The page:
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Waste Business Journal Weekly News Bulletin: Mar. 16-22, 2005

Headlines...

  1. Paradigm Wins Software Contracts in Washington, Florida
  2. EPA, Justice Department Announce $2.6M Settlement for NJ Superfund Site
  3. Kentucky Company Seeks Permission to Ship Nashville Sludge
  4. Wisconsin DNR Considers Plans That Would Enlarge Landfills
  5. Allied Waste Wraps Up Credit Facility Financing and Funding
  6. Oaktree Files Class Action Suit over Laidlaw Bonds
  7. Court Dismisses Claims against Anniston (Ala.) Incinerator

 

  1. Paradigm Wins Software Contracts in Washington, Florida

    Paradigm Software, LLC has received two contracts to provide real-time data processing solid waste management software solution systems. The company's installations, in King County, Wash. and Miami-Dade County, Fla., will run both attended and unattended facilities, and include the ability to operate single use access cards, process credit cards, track customer transactions, and control access gates. Paradigm's CompuWeigh™ System will operate 20 scale lanes across King County and 16 across Miami-Date...Read More »

  2. EPA, Justice Department Announce $2.6M Settlement for NJ Superfund Site

    The EPA (www.epa.gov) and the Justice Department (www.usdoj.gov) have announced that twelve companies will pay a total of $2.6 million in reimbursement costs for the ongoing cleanup of the Kin-Buc Superfund site in Edison, N.J. The companies, who are former owners and operators of the landfill, will also pay a $100,000 civil penalty for failing to meet cleanup deadlines set by the EPA. The companies will also invest about $1 million into restoration and development of open space. The 200-acre former landfill began operating in 1947, and accepted tens of millions of gallons of hazardous waste from 1973 until 1976, when it shut down...Read More »

  3. Kentucky Company Seeks Permission to Ship Nashville Sludge

    Kentucky-based BioReclamation has applied to Kentucky regulators for permission to ship some of Nashville's 500 tons of daily sludge to a 300-acre site in Hopkins County. Currently, the sludge is hauled by BFI to five landfills. Until last month, most of the sludge had gone to BFI's landfill in Rutherford County, Tenn., but following complaints about odor, BFI agreed to ship the sludge elsewhere...Read More »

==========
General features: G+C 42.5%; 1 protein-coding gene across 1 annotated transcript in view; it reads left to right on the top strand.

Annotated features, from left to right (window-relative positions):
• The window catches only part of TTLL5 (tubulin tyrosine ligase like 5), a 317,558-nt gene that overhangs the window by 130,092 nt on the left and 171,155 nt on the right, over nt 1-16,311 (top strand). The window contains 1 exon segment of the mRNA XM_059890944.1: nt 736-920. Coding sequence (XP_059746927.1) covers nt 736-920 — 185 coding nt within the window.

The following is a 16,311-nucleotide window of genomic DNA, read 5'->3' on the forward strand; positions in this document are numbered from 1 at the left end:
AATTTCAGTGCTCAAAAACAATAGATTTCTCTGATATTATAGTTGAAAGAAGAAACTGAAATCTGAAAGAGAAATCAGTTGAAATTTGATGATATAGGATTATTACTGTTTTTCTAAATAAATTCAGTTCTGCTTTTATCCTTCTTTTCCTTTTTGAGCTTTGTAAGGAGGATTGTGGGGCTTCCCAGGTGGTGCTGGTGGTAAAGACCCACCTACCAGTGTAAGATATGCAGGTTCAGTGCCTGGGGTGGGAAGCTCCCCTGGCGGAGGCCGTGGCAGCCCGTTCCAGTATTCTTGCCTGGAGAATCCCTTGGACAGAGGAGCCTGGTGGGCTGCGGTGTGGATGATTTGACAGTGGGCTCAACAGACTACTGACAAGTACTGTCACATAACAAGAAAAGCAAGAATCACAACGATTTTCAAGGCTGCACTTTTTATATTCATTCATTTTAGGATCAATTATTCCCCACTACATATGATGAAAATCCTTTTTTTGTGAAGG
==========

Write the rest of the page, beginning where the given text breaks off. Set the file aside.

4. Wisconsin DNR Considers Plans That Would Enlarge Landfills

    The Wisconsin Department of Natural Resources is considering a proposal that would allow larger municipal landfills in the state. Current rules say that leachate collection pipes cannot exceed 1,200 feet. The new proposal would allow pipes up to 2,000 feet long, which would accommodate landfills about two-thirds wider and 100 feet higher than current rules...Read More »

  5. Allied Waste Wraps Up Credit Facility Financing and Funding

    Allied Waste Industries, Inc. (NYSE: AW) has completed the refinancing and funding of its credit facility. The new credit facility includes a $1.35 billion term loan, a $1.575 billion revolving credit facility and a $500 million institutional letter of credit facility. The refinancing of the existing credit facility was the final aspect of the multifaceted financing plan announced in February that included the offering of $600 million of 7.25% senior notes, $600 million of mandatory convertible preferred stock and $100 million of common stock...Read More »

  6. Oaktree Files Class Action Suit over Laidlaw Bonds

    Grant & Eisenhofer, P.A. (www.gelaw.com) has filed a securities fraud class action lawsuit in South Carolina District Court on behalf of a series of funds managed by Oaktree Capital Management (www.oaktreecapital.com). The bonds were issued by Laidlaw Environmental Services, Inc., the predecessor of Safety-Kleen Corp. (www.safety-kleen.com). The complaint charges that Safety-Kleen's announcement in March 2000 of accounting irregularities in its financial reports resulted in a dramatic loss of value for the bonds...Read More »

  7. Court Dismisses Claims against Anniston (Ala.) Incinerator

    A federal court has dismissed claims that the Anniston (Ala.) Army Depot's chemical weapons incinerator poses a health and environmental threat to surrounding residents. The court noted that the methods that the incinerator uses to dispose of sarin nerve agent are approved under a 1997 permit...Read More »

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